For anyone who wants a say in the running of their building, the apartment block AGMs is your night of nights. It’s when your executive committee is elected and they’re going to do all the thinking (you hope) and talking on your behalf for the next year.
This is also your big chance to get rid of that dictatorial chairperson, sticky-beak secretary and numerically dyslexic treasurer. But that will only happen if you organise. Under strata law, you are permitted to have a maximum of nine people on your EC, so there won’t even be an election if only you and eight other people put your hands up.
And remember ordinary owners don’t get to choose the chair or any of the other office bearers – those jobs are divvied up by the EC members once they’re elected. So think tactically if you’re looking to make a change.
I know of one building where the chair was an absolute tyrant, and dangerously inefficient with it, but had the unquestioning support of four of the other EC members. The dissenters on the EC put together a “ticket” including themselves and five new members, campaigned hard with letter drops and phone calls, and blew the chair and her cronies away. It sounds like overkill but she would have been a constant source of grief even just as a ordinary EC member.
If you’re not standing yourself, ask tough questions of those who are. What do they bring to the EC? Are they standing for chair, secretary or treasurer, and why? Will they support anyone else in those roles, and why?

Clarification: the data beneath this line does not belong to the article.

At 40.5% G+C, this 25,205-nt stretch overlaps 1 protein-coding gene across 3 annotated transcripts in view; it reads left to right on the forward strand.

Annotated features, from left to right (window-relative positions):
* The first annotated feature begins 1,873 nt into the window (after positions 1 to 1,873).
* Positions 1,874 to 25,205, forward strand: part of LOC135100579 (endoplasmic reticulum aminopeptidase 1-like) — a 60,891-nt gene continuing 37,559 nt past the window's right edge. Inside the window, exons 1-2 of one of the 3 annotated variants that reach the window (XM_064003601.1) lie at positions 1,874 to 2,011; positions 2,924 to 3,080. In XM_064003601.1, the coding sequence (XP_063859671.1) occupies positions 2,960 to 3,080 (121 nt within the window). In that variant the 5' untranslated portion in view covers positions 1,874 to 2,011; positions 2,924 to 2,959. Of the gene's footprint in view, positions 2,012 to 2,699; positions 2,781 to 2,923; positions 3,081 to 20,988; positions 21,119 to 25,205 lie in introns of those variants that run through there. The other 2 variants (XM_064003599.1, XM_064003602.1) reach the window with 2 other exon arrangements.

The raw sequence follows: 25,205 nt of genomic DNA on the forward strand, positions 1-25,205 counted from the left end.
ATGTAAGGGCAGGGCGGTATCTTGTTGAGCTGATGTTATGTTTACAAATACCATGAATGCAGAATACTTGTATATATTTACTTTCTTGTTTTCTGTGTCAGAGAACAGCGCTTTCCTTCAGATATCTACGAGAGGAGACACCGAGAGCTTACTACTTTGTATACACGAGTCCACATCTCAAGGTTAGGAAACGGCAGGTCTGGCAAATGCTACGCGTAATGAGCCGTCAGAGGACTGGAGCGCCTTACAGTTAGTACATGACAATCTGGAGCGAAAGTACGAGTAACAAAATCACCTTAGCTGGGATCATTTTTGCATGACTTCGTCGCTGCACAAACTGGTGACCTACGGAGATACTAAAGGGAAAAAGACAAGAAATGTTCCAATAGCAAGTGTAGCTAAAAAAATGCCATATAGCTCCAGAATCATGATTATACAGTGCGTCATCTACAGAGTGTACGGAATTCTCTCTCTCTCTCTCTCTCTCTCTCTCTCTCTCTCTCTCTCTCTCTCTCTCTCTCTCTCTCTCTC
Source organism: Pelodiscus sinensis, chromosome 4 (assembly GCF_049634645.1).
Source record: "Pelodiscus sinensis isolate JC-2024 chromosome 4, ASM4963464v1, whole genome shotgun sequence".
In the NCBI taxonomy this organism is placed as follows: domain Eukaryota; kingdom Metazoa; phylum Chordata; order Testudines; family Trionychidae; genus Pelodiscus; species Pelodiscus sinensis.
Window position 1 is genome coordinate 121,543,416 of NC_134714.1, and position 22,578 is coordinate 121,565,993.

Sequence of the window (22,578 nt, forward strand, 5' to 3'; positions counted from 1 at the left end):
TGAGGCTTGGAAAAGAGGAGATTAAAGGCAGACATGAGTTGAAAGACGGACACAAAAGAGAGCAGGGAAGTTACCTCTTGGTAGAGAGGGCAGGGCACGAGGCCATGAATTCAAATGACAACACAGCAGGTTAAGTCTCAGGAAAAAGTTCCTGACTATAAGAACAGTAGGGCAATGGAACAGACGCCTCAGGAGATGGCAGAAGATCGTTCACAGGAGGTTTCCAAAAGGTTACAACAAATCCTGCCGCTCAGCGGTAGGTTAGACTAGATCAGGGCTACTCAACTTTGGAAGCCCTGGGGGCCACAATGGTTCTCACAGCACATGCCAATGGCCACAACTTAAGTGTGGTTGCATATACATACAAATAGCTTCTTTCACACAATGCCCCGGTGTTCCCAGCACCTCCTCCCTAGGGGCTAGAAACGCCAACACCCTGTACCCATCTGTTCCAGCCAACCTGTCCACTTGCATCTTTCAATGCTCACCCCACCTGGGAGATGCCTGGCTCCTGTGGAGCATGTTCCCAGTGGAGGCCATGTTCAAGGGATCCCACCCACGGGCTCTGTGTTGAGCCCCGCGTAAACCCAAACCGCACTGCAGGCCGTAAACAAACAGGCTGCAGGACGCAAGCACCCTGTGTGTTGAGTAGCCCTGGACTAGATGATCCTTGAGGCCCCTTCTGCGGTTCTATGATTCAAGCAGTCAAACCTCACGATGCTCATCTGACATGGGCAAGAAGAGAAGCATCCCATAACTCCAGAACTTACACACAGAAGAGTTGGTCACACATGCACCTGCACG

In new buildings, especially at their first AGMs, the crucial question of any potential EC members is “do you have any professional or commercial links with the developer?” Be wary of anyone who admits they have and downright suspicious of anyone who fudges their answer. As we explain in our book Apartment Living (ABC Books), a dishonest developer’s stooge could cost your building millions of dollars.
But finally, remember that most EC members give their time, energy and skills honestly, with no reward and little thanks for making tough decisions. The AGM is your chance to give them a pat on the back – if they deserve it, do it.
I rent in a small strata block and my garage is fronted by a open area for turning. This area is clearly signposted “No Parking” and the by-laws forbid it but people still park there and block my access. You can’t get cars towed from common property and the owners’ corporation are unwilling to impose fines. What can I do?
JR, Potts Point
Owners Corporations have no legal relationship with tenants, only with owners. So write to your landlords, politely saying you are being denied the full use of the garage and unless they can get the OC to act, you will have to ask for a rent reduction. Keep it civil but if they refuse or delay taking action, go to the rents tribunal (Tel: 1800 451 301) and ask for a ruling – don’t withhold rent arbitrarily. Or you could post a sign saying: “Warning: Cars parked here have been vandalized.” It’ll get illegal parkers’ attention, if nothing else.